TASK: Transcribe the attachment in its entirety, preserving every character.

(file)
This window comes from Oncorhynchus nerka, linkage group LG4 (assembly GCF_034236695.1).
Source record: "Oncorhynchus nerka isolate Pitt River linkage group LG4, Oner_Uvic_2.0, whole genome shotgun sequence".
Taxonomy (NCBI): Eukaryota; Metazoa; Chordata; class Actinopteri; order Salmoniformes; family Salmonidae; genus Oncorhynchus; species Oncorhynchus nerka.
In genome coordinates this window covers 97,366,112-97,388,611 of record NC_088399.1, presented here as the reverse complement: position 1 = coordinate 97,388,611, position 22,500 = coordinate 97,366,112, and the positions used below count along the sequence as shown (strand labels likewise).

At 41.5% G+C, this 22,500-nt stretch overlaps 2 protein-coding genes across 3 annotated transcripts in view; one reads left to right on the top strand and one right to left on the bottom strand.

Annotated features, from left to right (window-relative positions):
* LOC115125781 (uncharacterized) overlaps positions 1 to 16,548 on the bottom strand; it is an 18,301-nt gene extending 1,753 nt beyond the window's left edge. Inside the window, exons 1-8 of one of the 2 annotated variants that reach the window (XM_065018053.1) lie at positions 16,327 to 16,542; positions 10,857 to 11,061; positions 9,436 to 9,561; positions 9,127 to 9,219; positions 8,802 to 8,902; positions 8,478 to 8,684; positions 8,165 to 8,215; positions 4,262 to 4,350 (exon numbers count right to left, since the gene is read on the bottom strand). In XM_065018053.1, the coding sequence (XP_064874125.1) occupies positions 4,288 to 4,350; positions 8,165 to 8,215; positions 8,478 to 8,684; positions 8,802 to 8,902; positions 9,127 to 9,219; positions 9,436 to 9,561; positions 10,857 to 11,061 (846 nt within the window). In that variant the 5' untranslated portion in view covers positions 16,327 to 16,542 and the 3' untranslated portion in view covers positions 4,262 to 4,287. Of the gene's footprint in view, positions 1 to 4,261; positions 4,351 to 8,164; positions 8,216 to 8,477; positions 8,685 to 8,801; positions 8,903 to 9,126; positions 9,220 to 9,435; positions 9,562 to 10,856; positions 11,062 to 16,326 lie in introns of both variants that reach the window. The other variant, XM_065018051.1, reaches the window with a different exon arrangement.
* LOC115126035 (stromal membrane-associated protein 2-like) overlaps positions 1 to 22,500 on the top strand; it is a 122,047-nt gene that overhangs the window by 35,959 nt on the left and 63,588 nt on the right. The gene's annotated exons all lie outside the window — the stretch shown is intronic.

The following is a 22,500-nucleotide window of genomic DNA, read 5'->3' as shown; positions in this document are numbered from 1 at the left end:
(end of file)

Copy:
This window comes from Oncorhynchus nerka, linkage group LG4 (assembly GCF_034236695.1).
Source record: "Oncorhynchus nerka isolate Pitt River linkage group LG4, Oner_Uvic_2.0, whole genome shotgun sequence".
Taxonomy (NCBI): Eukaryota; Metazoa; Chordata; class Actinopteri; order Salmoniformes; family Salmonidae; genus Oncorhynchus; species Oncorhynchus nerka.
In genome coordinates this window covers 97,366,112-97,388,611 of record NC_088399.1, presented here as the reverse complement: position 1 = coordinate 97,388,611, position 22,500 = coordinate 97,366,112, and the positions used below count along the sequence as shown (strand labels likewise).

At 41.5% G+C, this 22,500-nt stretch overlaps 2 protein-coding genes across 3 annotated transcripts in view; one reads left to right on the top strand and one right to left on the bottom strand.

Annotated features, from left to right (window-relative positions):
* LOC115125781 (uncharacterized) overlaps positions 1 to 16,548 on the bottom strand; it is an 18,301-nt gene extending 1,753 nt beyond the window's left edge. Inside the window, exons 1-8 of one of the 2 annotated variants that reach the window (XM_065018053.1) lie at positions 16,327 to 16,542; positions 10,857 to 11,061; positions 9,436 to 9,561; positions 9,127 to 9,219; positions 8,802 to 8,902; positions 8,478 to 8,684; positions 8,165 to 8,215; positions 4,262 to 4,350 (exon numbers count right to left, since the gene is read on the bottom strand). In XM_065018053.1, the coding sequence (XP_064874125.1) occupies positions 4,288 to 4,350; positions 8,165 to 8,215; positions 8,478 to 8,684; positions 8,802 to 8,902; positions 9,127 to 9,219; positions 9,436 to 9,561; positions 10,857 to 11,061 (846 nt within the window). In that variant the 5' untranslated portion in view covers positions 16,327 to 16,542 and the 3' untranslated portion in view covers positions 4,262 to 4,287. Of the gene's footprint in view, positions 1 to 4,261; positions 4,351 to 8,164; positions 8,216 to 8,477; positions 8,685 to 8,801; positions 8,903 to 9,126; positions 9,220 to 9,435; positions 9,562 to 10,856; positions 11,062 to 16,326 lie in introns of both variants that reach the window. The other variant, XM_065018051.1, reaches the window with a different exon arrangement.
* LOC115126035 (stromal membrane-associated protein 2-like) overlaps positions 1 to 22,500 on the top strand; it is a 122,047-nt gene that overhangs the window by 35,959 nt on the left and 63,588 nt on the right. The gene's annotated exons all lie outside the window — the stretch shown is intronic.

The following is a 22,500-nucleotide window of genomic DNA, read 5'->3' as shown; positions in this document are numbered from 1 at the left end: